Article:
Dozens of ventilation pipes protrude from the earth in the immediate vicinity of the lighthouses. The history of the bunkers on Kap Arkona is long and rich and it begins in 1915 with the construction of the first bunker, which has since been renovated and is currently not open to the public for safety reasons. The other two bunkers can be visited.

Currently, there are guided tours is offered everyday at 12:00 noon all year round.

(possible additional guided tours at every full hour at 11:00 am/1:00 pm/2:00 pm/3:00 pm)


Bunker Cape Arkona

The smaller bunker originates from the Wehrmacht and was converted in GDR times to an office of the 6th Border Brigade Coast. It is known as the “Arkona Bunker”.  



Naval command bunker

The larger bunker was built from 1979 to 1986. Starting from a main central corridor with two accesses, there are several independent individual bunkers with a total area of 2000 square meters. It served as a command post for the 6th Flotilla of the People’s Navy and the United Baltic Fleet (VOF) stationed on the bow. The composite prefabricated bunkers (FB) were made up of parts of three large bunkers (type FB-75) and ten small ones (type FB-3). The bunkers would never have withstood a bomb attack. They served as so-called “protected command posts” and were intended to protect against toxic gases and radioactive radiation in the event of war. The type FB-75 has a mezzanine floor, where the sleeping berths were located, and an emergency exit. Each individual bunker has one or two airlocks to the main corridor. Today, the second large tube houses a model ship exhibit as well as old navigation equipment. From 1986 on, 50 to 70 soldiers of the People’s Navy were on duty here three to four times a year for two to three days as part of fleet maneuvers. The standard complement was six men. On the day of German reunification, October 3, 1990, the facility was decommissioned.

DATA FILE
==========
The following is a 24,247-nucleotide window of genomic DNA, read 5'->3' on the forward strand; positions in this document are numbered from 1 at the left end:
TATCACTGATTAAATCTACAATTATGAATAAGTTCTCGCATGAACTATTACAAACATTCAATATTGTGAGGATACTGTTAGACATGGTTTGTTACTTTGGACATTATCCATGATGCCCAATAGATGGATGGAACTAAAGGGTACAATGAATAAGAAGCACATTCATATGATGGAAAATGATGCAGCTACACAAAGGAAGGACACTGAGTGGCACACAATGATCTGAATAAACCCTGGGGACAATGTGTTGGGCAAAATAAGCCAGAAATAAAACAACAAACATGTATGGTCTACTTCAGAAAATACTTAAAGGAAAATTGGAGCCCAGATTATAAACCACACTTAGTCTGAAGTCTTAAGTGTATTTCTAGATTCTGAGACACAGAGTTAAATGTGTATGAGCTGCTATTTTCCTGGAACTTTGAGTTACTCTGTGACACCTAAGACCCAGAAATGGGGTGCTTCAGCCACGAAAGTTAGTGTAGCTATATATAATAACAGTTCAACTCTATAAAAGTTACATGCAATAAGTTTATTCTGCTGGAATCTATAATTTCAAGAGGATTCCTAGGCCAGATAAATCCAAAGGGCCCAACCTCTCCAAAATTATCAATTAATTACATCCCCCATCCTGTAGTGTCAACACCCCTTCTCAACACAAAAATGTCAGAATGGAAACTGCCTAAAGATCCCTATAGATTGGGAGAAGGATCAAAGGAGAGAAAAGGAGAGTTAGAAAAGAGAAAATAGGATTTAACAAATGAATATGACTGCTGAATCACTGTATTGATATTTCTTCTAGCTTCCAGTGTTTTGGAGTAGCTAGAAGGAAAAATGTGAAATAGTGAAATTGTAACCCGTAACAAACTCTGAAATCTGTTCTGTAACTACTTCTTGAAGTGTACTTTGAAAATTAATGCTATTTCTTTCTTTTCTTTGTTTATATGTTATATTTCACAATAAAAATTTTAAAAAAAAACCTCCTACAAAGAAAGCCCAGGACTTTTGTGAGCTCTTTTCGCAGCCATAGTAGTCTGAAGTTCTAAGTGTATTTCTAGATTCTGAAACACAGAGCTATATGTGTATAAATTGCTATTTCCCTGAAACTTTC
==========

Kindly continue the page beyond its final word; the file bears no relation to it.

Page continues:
In 1985, on the occasion of the 30th anniversary of the National People’s Army (NVA), an aerial photograph of Cape Arkona with the bunker construction site in the background was published in the illustrated book “Soldiers of the People” and the bunker was thus unmasked (unmasked means that the location of the bunker was made known, which would have resulted in its destruction in the event of war). It is unclear how the illustration got into the illustrated book. It was withdrawn from circulation three days after publication. A later new edition of the illustrated book no longer contained the aerial photograph. Today, the original illustrated book is a sought-after collector’s item.